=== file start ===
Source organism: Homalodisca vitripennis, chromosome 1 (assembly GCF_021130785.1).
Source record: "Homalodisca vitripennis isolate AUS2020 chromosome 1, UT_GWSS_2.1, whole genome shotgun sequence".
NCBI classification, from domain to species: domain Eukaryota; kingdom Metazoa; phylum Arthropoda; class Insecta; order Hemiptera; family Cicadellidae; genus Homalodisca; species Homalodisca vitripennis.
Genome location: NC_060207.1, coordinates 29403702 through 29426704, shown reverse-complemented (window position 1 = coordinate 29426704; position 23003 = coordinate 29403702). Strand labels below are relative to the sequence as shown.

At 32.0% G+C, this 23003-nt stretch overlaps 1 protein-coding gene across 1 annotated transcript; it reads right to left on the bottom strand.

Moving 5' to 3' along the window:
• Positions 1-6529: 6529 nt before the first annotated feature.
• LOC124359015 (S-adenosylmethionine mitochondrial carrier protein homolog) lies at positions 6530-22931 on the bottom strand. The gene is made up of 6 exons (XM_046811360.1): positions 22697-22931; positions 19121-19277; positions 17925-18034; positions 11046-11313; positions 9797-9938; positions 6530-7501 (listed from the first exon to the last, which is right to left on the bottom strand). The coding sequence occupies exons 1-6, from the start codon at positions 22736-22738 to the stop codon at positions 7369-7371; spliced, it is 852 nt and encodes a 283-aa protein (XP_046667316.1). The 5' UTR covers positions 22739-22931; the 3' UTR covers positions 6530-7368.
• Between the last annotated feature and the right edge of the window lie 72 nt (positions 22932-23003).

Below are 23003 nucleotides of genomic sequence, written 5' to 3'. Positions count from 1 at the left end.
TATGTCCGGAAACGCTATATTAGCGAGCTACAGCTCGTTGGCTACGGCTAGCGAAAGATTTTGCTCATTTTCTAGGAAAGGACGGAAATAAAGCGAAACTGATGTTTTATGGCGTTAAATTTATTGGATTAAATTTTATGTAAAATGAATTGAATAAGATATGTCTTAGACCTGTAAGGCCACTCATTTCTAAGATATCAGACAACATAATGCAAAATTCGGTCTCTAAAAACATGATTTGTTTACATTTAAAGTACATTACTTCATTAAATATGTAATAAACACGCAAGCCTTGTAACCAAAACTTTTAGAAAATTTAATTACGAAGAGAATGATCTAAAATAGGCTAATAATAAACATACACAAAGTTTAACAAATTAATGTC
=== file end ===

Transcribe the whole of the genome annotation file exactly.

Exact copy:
Source organism: Homalodisca vitripennis, chromosome 1 (assembly GCF_021130785.1).
Source record: "Homalodisca vitripennis isolate AUS2020 chromosome 1, UT_GWSS_2.1, whole genome shotgun sequence".
NCBI classification, from domain to species: domain Eukaryota; kingdom Metazoa; phylum Arthropoda; class Insecta; order Hemiptera; family Cicadellidae; genus Homalodisca; species Homalodisca vitripennis.
Genome location: NC_060207.1, coordinates 29403702 through 29426704, shown reverse-complemented (window position 1 = coordinate 29426704; position 23003 = coordinate 29403702). Strand labels below are relative to the sequence as shown.

At 32.0% G+C, this 23003-nt stretch overlaps 1 protein-coding gene across 1 annotated transcript; it reads right to left on the bottom strand.

Moving 5' to 3' along the window:
• Positions 1-6529: 6529 nt before the first annotated feature.
• LOC124359015 (S-adenosylmethionine mitochondrial carrier protein homolog) lies at positions 6530-22931 on the bottom strand. The gene is made up of 6 exons (XM_046811360.1): positions 22697-22931; positions 19121-19277; positions 17925-18034; positions 11046-11313; positions 9797-9938; positions 6530-7501 (listed from the first exon to the last, which is right to left on the bottom strand). The coding sequence occupies exons 1-6, from the start codon at positions 22736-22738 to the stop codon at positions 7369-7371; spliced, it is 852 nt and encodes a 283-aa protein (XP_046667316.1). The 5' UTR covers positions 22739-22931; the 3' UTR covers positions 6530-7368.
• Between the last annotated feature and the right edge of the window lie 72 nt (positions 22932-23003).

Below are 23003 nucleotides of genomic sequence, written 5' to 3'. Positions count from 1 at the left end.
TATGTCCGGAAACGCTATATTAGCGAGCTACAGCTCGTTGGCTACGGCTAGCGAAAGATTTTGCTCATTTTCTAGGAAAGGACGGAAATAAAGCGAAACTGATGTTTTATGGCGTTAAATTTATTGGATTAAATTTTATGTAAAATGAATTGAATAAGATATGTCTTAGACCTGTAAGGCCACTCATTTCTAAGATATCAGACAACATAATGCAAAATTCGGTCTCTAAAAACATGATTTGTTTACATTTAAAGTACATTACTTCATTAAATATGTAATAAACACGCAAGCCTTGTAACCAAAACTTTTAGAAAATTTAATTACGAAGAGAATGATCTAAAATAGGCTAATAATAAACATACACAAAGTTTAACAAATTAATGTC